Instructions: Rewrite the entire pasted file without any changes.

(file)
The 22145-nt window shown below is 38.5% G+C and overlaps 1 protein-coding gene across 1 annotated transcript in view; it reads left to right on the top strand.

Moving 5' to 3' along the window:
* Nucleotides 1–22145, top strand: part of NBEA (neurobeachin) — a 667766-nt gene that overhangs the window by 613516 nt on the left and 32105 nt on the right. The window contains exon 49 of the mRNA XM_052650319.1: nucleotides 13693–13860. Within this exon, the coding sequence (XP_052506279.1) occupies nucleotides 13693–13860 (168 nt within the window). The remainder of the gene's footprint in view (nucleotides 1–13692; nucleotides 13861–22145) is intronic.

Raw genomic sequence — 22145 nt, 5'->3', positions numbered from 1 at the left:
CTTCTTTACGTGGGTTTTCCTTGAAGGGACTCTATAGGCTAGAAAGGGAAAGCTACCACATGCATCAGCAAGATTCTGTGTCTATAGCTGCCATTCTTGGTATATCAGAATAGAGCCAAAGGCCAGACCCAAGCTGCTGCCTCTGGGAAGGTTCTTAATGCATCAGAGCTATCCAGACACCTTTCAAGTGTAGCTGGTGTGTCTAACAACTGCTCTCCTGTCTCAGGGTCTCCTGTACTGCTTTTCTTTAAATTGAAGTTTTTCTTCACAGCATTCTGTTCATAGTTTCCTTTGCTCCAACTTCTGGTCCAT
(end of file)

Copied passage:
The 22145-nt window shown below is 38.5% G+C and overlaps 1 protein-coding gene across 1 annotated transcript in view; it reads left to right on the top strand.

Moving 5' to 3' along the window:
* Nucleotides 1–22145, top strand: part of NBEA (neurobeachin) — a 667766-nt gene that overhangs the window by 613516 nt on the left and 32105 nt on the right. The window contains exon 49 of the mRNA XM_052650319.1: nucleotides 13693–13860. Within this exon, the coding sequence (XP_052506279.1) occupies nucleotides 13693–13860 (168 nt within the window). The remainder of the gene's footprint in view (nucleotides 1–13692; nucleotides 13861–22145) is intronic.

Raw genomic sequence — 22145 nt, 5'->3', positions numbered from 1 at the left:
CTTCTTTACGTGGGTTTTCCTTGAAGGGACTCTATAGGCTAGAAAGGGAAAGCTACCACATGCATCAGCAAGATTCTGTGTCTATAGCTGCCATTCTTGGTATATCAGAATAGAGCCAAAGGCCAGACCCAAGCTGCTGCCTCTGGGAAGGTTCTTAATGCATCAGAGCTATCCAGACACCTTTCAAGTGTAGCTGGTGTGTCTAACAACTGCTCTCCTGTCTCAGGGTCTCCTGTACTGCTTTTCTTTAAATTGAAGTTTTTCTTCACAGCATTCTGTTCATAGTTTCCTTTGCTCCAACTTCTGGTCCAT